In a time when bills are paid online, and messages are sent electronically it may seem easy to overlook the postal workers that help the country function on a daily basis. If you are like me, shopping online is a regular occurrence and the United States Post Office is a huge part of making that possible. Luckily, there is a day set aside specifically for thanking a postal worker for all that they do. February 4
th has long been known as “National Thank a Mail Carrier” day. You may not be familiar with the strong role that that USPS has played over the years, but this is one institution that is intertwined with the growth and advancement of our country.
Mail That Helped Spark a Revolution
When you hear the famous phrase “no taxation without representation”, you probably don’t think about the post office. This phrase that became the slogan for the Revolutionary War has ties back to the postal service being run in the early American colonies. Prior to the American Revolution, Benjamin Franklin and William Goddard acted as postmasters over the “Crown Post” for the American Colonies. This postal service began to have mandatory taxes issued by the Crown, which caused colonists to resent the Crown Post, something that contributed to the start of the American Revolution.
Dating Back to Benjamin Franklin
In 1775, Benjamin Franklin was selected to be the very first Postmaster General of the United States Postal Service. It must be amazing to know that you have the same job once held by Benjamin Franklin, and that is the case for the current Postmaster General, Megan Brennan. This is a very prestigious position in America and from 1829 – 1971 was actually a part of the President’s Cabinet, putting the Postmaster General in the chain of the presidential succession.
The Cost of Sending a Letter
There were no stamps when the post office first embarked on delivering mail across the country. “Stampless Letters” were sent often with the payment due upon delivery. In 1847, the first official U.S. postal stamps were created. While today you can send a letter via First Class mail with a stamp that costs $0.50 when stamps were first introduced they were sold for $0.05 and $0.10. This may seem like a bit of a price hike, but you are talking about 171 years of inflation and a much faster delivery turnaround time today!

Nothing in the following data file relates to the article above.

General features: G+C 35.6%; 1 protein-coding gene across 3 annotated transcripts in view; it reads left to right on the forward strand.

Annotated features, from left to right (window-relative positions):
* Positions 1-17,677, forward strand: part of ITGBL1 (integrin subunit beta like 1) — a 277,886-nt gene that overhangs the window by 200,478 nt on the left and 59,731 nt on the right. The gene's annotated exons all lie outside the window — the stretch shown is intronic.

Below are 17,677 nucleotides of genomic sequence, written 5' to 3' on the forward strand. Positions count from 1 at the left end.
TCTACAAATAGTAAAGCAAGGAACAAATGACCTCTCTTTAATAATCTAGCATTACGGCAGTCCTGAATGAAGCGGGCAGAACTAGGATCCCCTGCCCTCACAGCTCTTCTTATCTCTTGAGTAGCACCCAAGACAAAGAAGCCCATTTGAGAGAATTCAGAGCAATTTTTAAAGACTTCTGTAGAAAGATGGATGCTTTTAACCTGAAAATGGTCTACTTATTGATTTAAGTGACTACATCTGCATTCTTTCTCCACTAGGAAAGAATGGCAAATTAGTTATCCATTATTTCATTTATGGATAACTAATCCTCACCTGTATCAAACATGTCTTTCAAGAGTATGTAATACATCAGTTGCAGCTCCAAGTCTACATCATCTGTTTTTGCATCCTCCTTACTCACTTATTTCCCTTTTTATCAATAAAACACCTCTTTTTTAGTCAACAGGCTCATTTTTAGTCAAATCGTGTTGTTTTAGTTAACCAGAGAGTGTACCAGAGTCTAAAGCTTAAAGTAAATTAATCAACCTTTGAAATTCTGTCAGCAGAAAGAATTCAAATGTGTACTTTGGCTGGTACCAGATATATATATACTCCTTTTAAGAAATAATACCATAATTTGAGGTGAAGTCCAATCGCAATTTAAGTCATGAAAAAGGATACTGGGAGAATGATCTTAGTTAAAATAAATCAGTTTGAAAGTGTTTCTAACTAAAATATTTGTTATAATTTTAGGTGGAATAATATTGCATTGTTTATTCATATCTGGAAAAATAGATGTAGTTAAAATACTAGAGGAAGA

Automotive Industry Speeds Up the Mail
Transporting the mail has been a constant evolution since the creation of United States Postal Service in 1775. Obviously, in 1775 letters weren’t driven down streets in the white mail trucks that we have all become accustomed to seeing pull up to our mailbox each day. There were actually 124 years from the creation of the U.S. postal service to the first time an automobile was tested to replace horse and buggy delivery. When you think about delivery in “rain or snow, or dark of night” it means a lot more when you imagine all of the letters being delivered by horse and buggy! In 1899, the first motorized car was tested for mail delievry, but officially, 1906 is when the first cars were used to deliver the mail. Today, USPS has the largest fleet of vehicles in the world, this, of course, includes the airplanes that make "Next Day Air" possible. [caption id="attachment_69046" align="aligncenter" width="960"]
The MyAirbags Team are Grateful for Our Dedicated Mail Carriers![/caption]
The United States Post Office and MyAirbags
When you run a business that sends and receives most of its items through the mail, you realize how vital USPS is to your daily operations. At
MyAirbags, our day really kicks off when our local post office brings us packages that are filled with
Airbag Modules, Displays,
ABS Modules and more that need to be repaired. After that, our IPC certified team gets to work on repairing the systems in order to have them mailed back out within 24 hours. The United States Postal Service is a huge part of the processes that make our business successful, which is why today; we are thanking all the postal workers that help make our lives easier!
More Interesting Articles
[one_third boxed="true" centered_text="true"]
How Anti-Lock Brake Systems Work [/one_third][one_third boxed="true" centered_text="true"]
IPC Certified Tech's [/one_third][one_third_last boxed="true" centered_text="true"]History of the Circuit Board [/one_third_last]